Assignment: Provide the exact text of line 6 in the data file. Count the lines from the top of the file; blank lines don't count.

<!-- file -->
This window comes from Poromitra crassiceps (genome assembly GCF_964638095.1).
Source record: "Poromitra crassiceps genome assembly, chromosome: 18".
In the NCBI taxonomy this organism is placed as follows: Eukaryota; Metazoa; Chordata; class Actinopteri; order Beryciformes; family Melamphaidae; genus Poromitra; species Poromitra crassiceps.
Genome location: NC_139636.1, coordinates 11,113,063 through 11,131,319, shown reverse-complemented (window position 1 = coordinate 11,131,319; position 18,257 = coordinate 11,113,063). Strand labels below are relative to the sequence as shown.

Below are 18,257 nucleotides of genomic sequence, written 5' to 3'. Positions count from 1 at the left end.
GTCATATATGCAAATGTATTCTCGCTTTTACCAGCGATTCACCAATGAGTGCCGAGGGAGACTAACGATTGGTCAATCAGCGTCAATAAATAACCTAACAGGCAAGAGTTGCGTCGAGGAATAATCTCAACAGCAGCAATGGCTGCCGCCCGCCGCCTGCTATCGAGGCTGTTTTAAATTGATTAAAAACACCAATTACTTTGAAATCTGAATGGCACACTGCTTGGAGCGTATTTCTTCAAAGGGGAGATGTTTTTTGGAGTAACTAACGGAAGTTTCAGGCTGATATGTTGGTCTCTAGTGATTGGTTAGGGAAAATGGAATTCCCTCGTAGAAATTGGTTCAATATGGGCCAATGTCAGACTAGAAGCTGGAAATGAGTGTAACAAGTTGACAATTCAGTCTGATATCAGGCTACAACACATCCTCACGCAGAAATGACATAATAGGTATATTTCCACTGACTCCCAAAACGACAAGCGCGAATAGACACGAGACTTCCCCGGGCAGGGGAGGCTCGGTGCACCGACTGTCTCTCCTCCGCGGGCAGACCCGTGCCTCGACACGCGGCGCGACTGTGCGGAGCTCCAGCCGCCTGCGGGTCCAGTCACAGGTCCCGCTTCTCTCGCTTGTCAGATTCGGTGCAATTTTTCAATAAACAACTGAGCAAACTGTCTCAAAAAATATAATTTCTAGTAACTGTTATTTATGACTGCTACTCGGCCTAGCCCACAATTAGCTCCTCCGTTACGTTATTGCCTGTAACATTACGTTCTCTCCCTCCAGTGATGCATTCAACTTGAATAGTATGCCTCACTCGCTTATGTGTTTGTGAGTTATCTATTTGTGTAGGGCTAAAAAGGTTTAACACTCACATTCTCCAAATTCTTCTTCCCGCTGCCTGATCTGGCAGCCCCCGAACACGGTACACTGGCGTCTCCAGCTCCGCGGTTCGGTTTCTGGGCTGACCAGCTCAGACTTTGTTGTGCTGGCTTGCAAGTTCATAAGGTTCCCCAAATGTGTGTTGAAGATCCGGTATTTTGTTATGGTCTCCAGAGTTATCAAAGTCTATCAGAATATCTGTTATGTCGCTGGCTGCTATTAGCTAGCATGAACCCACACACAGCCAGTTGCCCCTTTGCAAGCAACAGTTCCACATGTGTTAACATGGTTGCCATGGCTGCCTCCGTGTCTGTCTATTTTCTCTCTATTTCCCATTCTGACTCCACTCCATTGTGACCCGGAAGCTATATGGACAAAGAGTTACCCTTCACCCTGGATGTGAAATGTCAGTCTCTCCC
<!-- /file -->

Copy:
GTCATATATGCAAATGTATTCTCGCTTTTACCAGCGATTCACCAATGAGTGCCGAGGGAGACTAACGATTGGTCAATCAGCGTCAATAAATAACCTAACAGGCAAGAGTTGCGTCGAGGAATAATCTCAACAGCAGCAATGGCTGCCGCCCGCCGCCTGCTATCGAGGCTGTTTTAAATTGATTAAAAACACCAATTACTTTGAAATCTGAATGGCACACTGCTTGGAGCGTATTTCTTCAAAGGGGAGATGTTTTTTGGAGTAACTAACGGAAGTTTCAGGCTGATATGTTGGTCTCTAGTGATTGGTTAGGGAAAATGGAATTCCCTCGTAGAAATTGGTTCAATATGGGCCAATGTCAGACTAGAAGCTGGAAATGAGTGTAACAAGTTGACAATTCAGTCTGATATCAGGCTACAACACATCCTCACGCAGAAATGACATAATAGGTATATTTCCACTGACTCCCAAAACGACAAGCGCGAATAGACACGAGACTTCCCCGGGCAGGGGAGGCTCGGTGCACCGACTGTCTCTCCTCCGCGGGCAGACCCGTGCCTCGACACGCGGCGCGACTGTGCGGAGCTCCAGCCGCCTGCGGGTCCAGTCACAGGTCCCGCTTCTCTCGCTTGTCAGATTCGGTGCAATTTTTCAATAAACAACTGAGCAAACTGTCTCAAAAAATATAATTTCTAGTAACTGTTATTTATGACTGCTACTCGGCCTAGCCCACAATTAGCTCCTCCGTTACGTTATTGCCTGTAACATTACGTTCTCTCCCTCCAGTGATGCATTCAACTTGAATAGTATGCCTCACTCGCTTATGTGTTTGTGAGTTATCTATTTGTGTAGGGCTAAAAAGGTTTAACACTCACATTCTCCAAATTCTTCTTCCCGCTGCCTGATCTGGCAGCCCCCGAACACGGTACACTGGCGTCTCCAGCTCCGCGGTTCGGTTTCTGGGCTGACCAGCTCAGACTTTGTTGTGCTGGCTTGCAAGTTCATAAGGTTCCCCAAATGTGTGTTGAAGATCCGGTATTTTGTTATGGTCTCCAGAGTTATCAAAGTCTATCAGAATATCTGTTATGTCGCTGGCTGCTATTAGCTAGCATGAACCCACACACAGCCAGTTGCCCCTTTGCAAGCAACAGTTCCACATGTGTTAACATGGTTGCCATGGCTGCCTCCGTGTCTGTCTATTTTCTCTCTATTTCCCATTCTGACTCCACTCCATTGTGACCCGGAAGCTATATGGACAAAGAGTTACCCTTCACCCTGGATGTGAAATGTCAGTCTCTCCC